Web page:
It looks like Wi-Max is starting to gain some momentum - at least in the eyes of the mainstream media judging by a feature story in BusinessWeek featuring Intel executive VP Sean Maloney.
The story looks at the Wi-Max industry and the role that Intel is playing to promote the wireless technology as an alternative to fiber. BusinessWeek suggests that $13-billion will be spent by telecom carriers on Wi-Max over the next few years to build 300 networks.
WiMAX technology and businesses built upon it still have a lot to prove. But once these networks are finished, WiMAX will be poised to deliver video entertainment and voice telephone services that will compete with traditional telecom and cable-television services. It also will extend the range of wireless e-mail and Web-surfing services in mobile computers. Beginning next year, stores will stock new laptop computers equipped with Intel’s WiMAX-capable chips, code-named Echo Peak.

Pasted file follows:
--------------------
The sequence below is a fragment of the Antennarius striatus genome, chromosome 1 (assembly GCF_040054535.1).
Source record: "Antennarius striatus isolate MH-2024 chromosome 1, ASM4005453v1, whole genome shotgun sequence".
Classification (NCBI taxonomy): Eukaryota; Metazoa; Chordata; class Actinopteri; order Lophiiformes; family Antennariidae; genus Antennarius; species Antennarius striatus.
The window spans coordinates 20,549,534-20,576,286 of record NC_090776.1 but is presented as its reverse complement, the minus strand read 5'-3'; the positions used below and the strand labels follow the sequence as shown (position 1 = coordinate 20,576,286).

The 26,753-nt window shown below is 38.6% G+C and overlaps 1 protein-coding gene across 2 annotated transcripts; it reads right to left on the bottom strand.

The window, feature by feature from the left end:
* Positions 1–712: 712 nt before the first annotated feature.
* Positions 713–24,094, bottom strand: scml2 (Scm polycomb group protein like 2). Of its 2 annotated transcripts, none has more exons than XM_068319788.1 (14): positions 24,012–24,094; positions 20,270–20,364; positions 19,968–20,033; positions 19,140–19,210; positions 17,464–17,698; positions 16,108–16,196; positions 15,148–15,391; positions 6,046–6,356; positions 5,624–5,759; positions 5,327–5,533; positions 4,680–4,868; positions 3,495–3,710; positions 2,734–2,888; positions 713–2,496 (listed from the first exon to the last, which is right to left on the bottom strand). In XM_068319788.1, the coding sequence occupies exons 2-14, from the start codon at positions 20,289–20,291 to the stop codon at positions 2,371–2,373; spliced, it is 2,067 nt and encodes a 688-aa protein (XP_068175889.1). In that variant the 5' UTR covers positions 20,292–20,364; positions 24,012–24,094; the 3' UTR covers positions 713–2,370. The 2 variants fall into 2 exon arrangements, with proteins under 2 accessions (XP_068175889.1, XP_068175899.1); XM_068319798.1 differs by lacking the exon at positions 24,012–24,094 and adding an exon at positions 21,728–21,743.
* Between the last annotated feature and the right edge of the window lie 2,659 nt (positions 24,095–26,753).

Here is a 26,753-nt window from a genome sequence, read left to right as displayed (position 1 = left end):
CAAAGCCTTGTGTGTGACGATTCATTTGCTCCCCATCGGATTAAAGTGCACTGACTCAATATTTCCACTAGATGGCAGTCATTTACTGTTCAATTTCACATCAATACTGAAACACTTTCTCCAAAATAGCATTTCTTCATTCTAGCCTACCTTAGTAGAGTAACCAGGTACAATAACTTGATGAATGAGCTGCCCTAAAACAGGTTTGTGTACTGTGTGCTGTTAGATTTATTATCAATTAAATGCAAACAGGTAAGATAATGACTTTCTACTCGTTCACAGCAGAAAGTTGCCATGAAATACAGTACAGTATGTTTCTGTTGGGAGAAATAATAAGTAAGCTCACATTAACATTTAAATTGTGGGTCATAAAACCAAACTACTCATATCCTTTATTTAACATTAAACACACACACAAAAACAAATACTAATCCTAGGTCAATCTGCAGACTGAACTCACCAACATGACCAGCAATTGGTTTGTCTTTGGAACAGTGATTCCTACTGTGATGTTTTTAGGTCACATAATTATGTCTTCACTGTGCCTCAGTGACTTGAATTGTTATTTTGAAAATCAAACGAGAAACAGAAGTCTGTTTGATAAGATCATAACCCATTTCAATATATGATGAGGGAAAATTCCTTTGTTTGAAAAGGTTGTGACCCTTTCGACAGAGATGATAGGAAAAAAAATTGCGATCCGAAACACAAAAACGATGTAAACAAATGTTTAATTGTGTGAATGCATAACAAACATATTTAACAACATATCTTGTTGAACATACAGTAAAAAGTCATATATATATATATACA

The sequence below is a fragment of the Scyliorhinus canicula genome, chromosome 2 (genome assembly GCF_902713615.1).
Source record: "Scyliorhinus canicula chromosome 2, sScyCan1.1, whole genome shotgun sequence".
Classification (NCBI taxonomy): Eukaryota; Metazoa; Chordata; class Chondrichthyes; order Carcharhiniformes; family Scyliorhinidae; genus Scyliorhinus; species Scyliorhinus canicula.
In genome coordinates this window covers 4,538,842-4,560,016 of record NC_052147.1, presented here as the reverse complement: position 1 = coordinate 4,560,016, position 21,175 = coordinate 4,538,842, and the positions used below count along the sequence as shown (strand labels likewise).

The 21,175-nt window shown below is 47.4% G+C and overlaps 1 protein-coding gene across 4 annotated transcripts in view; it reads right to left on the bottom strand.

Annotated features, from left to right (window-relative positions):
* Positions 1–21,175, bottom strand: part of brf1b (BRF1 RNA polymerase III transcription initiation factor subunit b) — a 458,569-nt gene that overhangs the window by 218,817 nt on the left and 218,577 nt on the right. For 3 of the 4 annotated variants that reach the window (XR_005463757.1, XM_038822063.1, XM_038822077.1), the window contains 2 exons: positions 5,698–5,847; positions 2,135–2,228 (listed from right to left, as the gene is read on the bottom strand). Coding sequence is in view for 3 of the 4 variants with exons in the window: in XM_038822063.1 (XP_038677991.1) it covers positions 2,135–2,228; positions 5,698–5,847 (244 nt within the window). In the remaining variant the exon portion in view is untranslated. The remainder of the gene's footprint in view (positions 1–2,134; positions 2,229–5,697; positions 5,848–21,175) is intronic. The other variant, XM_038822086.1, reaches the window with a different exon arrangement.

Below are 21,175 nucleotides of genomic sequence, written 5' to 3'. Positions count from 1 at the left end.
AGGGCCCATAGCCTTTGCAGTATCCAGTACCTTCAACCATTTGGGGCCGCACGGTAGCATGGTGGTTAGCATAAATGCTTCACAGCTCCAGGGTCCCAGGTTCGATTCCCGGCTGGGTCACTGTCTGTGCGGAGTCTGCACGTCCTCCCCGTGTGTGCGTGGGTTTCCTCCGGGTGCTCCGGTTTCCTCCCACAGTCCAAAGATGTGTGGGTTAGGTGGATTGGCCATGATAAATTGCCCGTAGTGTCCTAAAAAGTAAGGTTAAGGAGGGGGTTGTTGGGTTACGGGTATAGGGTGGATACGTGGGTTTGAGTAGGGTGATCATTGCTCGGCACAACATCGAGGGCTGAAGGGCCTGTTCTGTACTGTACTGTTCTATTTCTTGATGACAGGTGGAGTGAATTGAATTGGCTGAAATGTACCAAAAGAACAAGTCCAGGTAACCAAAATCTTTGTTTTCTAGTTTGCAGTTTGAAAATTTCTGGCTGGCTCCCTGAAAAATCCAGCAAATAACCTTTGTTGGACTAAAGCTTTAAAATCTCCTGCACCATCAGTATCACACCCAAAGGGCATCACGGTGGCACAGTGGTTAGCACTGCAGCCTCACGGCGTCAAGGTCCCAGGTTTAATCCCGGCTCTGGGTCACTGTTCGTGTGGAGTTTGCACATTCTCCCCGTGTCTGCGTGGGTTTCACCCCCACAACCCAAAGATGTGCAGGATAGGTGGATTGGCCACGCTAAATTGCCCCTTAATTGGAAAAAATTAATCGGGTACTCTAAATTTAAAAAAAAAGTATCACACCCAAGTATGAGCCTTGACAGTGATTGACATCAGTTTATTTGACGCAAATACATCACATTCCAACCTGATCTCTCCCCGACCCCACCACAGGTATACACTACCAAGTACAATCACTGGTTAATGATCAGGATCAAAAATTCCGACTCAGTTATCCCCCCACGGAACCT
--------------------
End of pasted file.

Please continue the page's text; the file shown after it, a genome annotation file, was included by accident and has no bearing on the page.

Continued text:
BusinessWeek’s bullishness about Wi-Max is clearly good news for suppliers such as Intel, Motorola, Samsung and Nortel. The question is whether this bullish approach is realistic and whether consumers, who have embraced DSL and cable service, will do the same with Wi-Max.